Now that President Donald Trump has officially exited the Iran nuclear deal, it’s time for oil markets to refocus attention on other variables that influence prices. As a bona fide – albeit imperfect – swing producer, America’s shale sector merits close attention.
Lost in all the Iran hoopla was the announcement of stellar first-quarter financial results from America’s leading shale producers. Most are now generating significant free-cash flow, meaning incoming revenue exceeds a company’s capital investment, giving them the option of paying down debt or rewarding shareholders with dividends or stock buybacks. This development is a big deal and could be a major inflection point for a sector that in recent years has been criticized for its “cash burn,” most famously by hedge fund manager David Einhorn in 2015.
Of course, higher oil prices are having a significant impact on shale producers’ financial results. But the sector is also showing discipline by not pumping all of its cash back into new drilling projects. Exploration and production companies have a long history of outspending cash flow since investors have traditionally rewarded them almost exclusively based on their growth rates.
But as top shale producers, including ConocoPhillips, EOG, Apache, Devon, Anadarko, Continental and Whiting, announced first-quarter results in recent weeks, there were no blockbuster announcements about big hikes in capital spending or major increases in production guidance.
Whiting Petroleum, a top producer in the Bakken, has been generating a steady $100 million per quarter of free-cash flow recently, while Devon’s first-quarter report was highlighted by the announcement of a $1 billion share buyback program and a 33% hike in its dividend.
The shale industry is often broken down to the “haves” and the “have-nots” – in terms of those who hold the best rock in the premier shale basins. However, with West Texas Intermediate (WTI) prices trading around $70 a barrel – or as much as $15 a barrel above shale companies’ budgeted levels for 2018 – even the “have-nots” are performing well.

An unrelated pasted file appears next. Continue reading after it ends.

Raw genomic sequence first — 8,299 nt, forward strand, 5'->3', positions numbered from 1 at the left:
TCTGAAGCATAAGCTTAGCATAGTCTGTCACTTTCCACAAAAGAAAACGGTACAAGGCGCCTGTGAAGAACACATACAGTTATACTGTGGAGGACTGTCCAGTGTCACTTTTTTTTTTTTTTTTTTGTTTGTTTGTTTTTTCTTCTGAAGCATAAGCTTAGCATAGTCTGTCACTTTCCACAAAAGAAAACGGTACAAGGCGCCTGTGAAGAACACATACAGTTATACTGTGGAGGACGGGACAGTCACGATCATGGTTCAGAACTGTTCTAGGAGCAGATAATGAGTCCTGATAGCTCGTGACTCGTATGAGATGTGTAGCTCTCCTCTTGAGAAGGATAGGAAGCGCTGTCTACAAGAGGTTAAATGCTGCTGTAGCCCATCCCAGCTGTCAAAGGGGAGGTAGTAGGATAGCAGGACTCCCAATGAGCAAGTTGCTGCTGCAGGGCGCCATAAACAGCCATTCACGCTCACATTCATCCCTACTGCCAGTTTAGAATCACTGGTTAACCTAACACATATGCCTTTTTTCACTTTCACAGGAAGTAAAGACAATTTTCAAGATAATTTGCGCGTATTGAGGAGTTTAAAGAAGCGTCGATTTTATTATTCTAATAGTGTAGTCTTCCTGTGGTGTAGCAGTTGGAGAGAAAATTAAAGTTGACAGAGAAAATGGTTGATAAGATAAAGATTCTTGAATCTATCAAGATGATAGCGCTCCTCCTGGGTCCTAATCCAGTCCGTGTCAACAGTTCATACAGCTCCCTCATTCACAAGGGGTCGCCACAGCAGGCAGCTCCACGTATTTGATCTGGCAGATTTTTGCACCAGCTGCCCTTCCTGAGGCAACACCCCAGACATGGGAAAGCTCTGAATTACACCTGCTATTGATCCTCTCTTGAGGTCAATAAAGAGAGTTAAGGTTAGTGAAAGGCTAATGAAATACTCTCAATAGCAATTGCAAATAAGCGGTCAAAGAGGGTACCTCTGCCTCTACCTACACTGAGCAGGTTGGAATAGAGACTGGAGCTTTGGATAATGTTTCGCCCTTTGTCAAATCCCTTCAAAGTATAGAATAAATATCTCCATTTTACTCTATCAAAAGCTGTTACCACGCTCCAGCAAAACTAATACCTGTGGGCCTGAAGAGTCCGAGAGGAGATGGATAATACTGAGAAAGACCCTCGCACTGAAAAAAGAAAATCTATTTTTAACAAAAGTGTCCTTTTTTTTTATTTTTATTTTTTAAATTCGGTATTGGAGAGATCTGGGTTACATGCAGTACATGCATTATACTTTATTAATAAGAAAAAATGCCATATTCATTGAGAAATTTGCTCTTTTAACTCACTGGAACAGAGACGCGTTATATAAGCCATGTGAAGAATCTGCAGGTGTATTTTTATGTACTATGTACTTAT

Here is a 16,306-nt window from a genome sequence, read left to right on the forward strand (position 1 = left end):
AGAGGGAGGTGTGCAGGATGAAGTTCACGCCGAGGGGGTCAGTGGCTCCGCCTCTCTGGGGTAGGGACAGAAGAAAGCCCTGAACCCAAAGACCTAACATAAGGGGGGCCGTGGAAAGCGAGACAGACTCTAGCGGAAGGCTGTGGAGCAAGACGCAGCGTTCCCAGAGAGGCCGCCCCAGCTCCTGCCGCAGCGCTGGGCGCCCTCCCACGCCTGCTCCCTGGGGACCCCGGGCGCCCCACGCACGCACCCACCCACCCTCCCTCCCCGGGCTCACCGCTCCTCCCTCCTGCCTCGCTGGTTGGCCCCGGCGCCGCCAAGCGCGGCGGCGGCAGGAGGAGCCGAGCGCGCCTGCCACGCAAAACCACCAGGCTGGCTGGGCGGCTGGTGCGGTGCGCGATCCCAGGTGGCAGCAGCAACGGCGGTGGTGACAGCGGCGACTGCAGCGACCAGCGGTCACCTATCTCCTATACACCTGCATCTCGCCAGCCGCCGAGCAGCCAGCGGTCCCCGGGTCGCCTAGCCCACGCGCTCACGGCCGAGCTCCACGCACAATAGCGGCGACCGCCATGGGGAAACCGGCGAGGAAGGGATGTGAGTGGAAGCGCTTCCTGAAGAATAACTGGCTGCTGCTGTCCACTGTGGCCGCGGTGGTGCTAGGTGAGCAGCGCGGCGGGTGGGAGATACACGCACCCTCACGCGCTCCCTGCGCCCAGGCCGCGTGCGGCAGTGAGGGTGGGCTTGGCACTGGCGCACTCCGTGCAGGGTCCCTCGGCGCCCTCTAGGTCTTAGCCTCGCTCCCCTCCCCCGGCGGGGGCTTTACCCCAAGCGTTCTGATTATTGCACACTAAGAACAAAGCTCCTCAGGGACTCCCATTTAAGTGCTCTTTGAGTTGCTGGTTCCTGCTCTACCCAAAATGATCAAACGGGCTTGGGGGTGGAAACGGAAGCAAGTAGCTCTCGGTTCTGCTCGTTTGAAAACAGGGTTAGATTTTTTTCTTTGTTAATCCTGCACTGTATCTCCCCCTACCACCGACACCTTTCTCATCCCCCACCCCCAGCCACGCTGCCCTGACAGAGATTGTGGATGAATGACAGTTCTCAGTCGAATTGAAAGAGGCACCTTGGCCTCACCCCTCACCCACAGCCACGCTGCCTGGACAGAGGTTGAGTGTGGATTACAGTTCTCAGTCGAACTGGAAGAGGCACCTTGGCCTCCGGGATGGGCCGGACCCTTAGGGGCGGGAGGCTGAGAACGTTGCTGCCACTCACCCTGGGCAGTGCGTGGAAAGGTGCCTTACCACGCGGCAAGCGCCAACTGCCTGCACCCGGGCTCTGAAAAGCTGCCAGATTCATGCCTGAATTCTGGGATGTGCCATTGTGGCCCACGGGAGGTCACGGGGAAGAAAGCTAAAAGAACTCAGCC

A recent survey of more than 40 domestic producers showed incremental capital spending at $2.3 billion for 2018, leaving over $22 billion in incremental free-cash flow for the year to date.
Whether the focus on returns persists across the shale sector in the face of rising oil prices, especially now that the Trump administration has shown it is serious about re-imposing sanctions on Iran’s energy industry, remains an open question.
This now becomes an even more critical question for oil markets, nearly as important as how long OPEC maintains its 1.8 million barrel-a-day production cut deal. One thing looks clear, investors for now aren’t backing away from their demands for higher cash returns from producers.
Wall Street watched more cash burn in past years then many were comfortable with. Now they would like to see the sector mature to the point where they don’t need to worry about slashed dividends or buybacks being halted due to fluctuations in oil prices. Investors seek a smarter, more efficient shale sector. But if prices push past $80 a barrel or higher – many are forecasting a global supply shortage after all – investors could reverse course and demand growth once more. Such is the impulsive, push-pull relationship between Wall Street and the shale sector.
Given the pipeline and infrastructure rates emerging in key basins, it should also be asked how much faster the shale sector could grow if under higher prices. Constraints in the oil and gas industry’s “midstream” sector – pipelines and terminals – are already forcing producers in West Texas’s Permian to sell oil for as much as $12 a barrel below the WTI pricing hub in Cushing, Oklahoma. Many foresee Permian takeaway capacity for natural gas – which, unlike oil, can’t be trucked – hitting a wall next yearand stunting the play’s production.
Midstream companies, saddled with debt and dividend obligations that are preventing them from investing in long-term solutions to transportation bottlenecks, are not faring as well as their upstream cousins. Investors may have to accept lower dividends from midstream firms in order for the sector to invest in the necessary infrastructure. Producers will also need to accept higher rates from oil services companies – drilling contractors, pressure pumpers and frac-sand providers – which have yet to reap the fruits of the economic recovery and bounce back of oil prices.
Ultimately, these higher costs could eat into producers’ profit margins. The interplay of these dynamics across America’s oil industry merits closer attention as prices continue to march upward, particularly now that OPEC’s number three producer once again faces potentially crippling sanctions.